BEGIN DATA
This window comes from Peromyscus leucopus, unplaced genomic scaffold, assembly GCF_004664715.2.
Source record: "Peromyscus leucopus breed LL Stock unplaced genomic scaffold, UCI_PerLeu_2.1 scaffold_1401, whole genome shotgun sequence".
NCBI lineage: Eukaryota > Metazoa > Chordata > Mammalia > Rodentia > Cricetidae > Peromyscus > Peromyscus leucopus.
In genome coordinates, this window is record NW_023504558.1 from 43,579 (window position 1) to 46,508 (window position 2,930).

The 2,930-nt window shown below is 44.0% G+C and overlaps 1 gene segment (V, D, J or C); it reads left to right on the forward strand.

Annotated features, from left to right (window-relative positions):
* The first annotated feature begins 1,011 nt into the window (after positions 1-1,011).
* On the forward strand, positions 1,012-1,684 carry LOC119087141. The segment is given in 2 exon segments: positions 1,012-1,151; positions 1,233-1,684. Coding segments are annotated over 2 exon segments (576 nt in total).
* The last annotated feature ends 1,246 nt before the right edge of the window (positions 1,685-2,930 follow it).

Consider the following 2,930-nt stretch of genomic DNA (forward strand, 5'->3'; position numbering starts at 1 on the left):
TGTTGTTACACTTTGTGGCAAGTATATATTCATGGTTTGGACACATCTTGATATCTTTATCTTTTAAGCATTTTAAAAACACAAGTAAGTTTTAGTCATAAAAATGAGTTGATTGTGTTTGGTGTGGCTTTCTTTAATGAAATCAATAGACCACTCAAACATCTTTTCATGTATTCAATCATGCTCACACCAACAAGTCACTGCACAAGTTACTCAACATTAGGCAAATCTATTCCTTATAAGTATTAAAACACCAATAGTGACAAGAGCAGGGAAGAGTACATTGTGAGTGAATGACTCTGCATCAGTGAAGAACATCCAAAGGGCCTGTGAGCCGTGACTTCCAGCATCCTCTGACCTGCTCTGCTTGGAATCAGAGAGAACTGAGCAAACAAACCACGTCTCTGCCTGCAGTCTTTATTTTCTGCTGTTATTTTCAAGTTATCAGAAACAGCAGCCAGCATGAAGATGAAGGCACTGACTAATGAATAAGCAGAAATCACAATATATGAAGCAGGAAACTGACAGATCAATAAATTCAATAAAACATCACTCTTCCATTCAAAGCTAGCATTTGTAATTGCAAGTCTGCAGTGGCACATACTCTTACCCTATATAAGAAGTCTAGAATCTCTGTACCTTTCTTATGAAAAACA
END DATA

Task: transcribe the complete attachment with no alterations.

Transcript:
This window comes from Peromyscus leucopus, unplaced genomic scaffold, assembly GCF_004664715.2.
Source record: "Peromyscus leucopus breed LL Stock unplaced genomic scaffold, UCI_PerLeu_2.1 scaffold_1401, whole genome shotgun sequence".
NCBI lineage: Eukaryota > Metazoa > Chordata > Mammalia > Rodentia > Cricetidae > Peromyscus > Peromyscus leucopus.
In genome coordinates, this window is record NW_023504558.1 from 43,579 (window position 1) to 46,508 (window position 2,930).

The 2,930-nt window shown below is 44.0% G+C and overlaps 1 gene segment (V, D, J or C); it reads left to right on the forward strand.

Annotated features, from left to right (window-relative positions):
* The first annotated feature begins 1,011 nt into the window (after positions 1-1,011).
* On the forward strand, positions 1,012-1,684 carry LOC119087141. The segment is given in 2 exon segments: positions 1,012-1,151; positions 1,233-1,684. Coding segments are annotated over 2 exon segments (576 nt in total).
* The last annotated feature ends 1,246 nt before the right edge of the window (positions 1,685-2,930 follow it).

Consider the following 2,930-nt stretch of genomic DNA (forward strand, 5'->3'; position numbering starts at 1 on the left):
TGTTGTTACACTTTGTGGCAAGTATATATTCATGGTTTGGACACATCTTGATATCTTTATCTTTTAAGCATTTTAAAAACACAAGTAAGTTTTAGTCATAAAAATGAGTTGATTGTGTTTGGTGTGGCTTTCTTTAATGAAATCAATAGACCACTCAAACATCTTTTCATGTATTCAATCATGCTCACACCAACAAGTCACTGCACAAGTTACTCAACATTAGGCAAATCTATTCCTTATAAGTATTAAAACACCAATAGTGACAAGAGCAGGGAAGAGTACATTGTGAGTGAATGACTCTGCATCAGTGAAGAACATCCAAAGGGCCTGTGAGCCGTGACTTCCAGCATCCTCTGACCTGCTCTGCTTGGAATCAGAGAGAACTGAGCAAACAAACCACGTCTCTGCCTGCAGTCTTTATTTTCTGCTGTTATTTTCAAGTTATCAGAAACAGCAGCCAGCATGAAGATGAAGGCACTGACTAATGAATAAGCAGAAATCACAATATATGAAGCAGGAAACTGACAGATCAATAAATTCAATAAAACATCACTCTTCCATTCAAAGCTAGCATTTGTAATTGCAAGTCTGCAGTGGCACATACTCTTACCCTATATAAGAAGTCTAGAATCTCTGTACCTTTCTTATGAAAAACA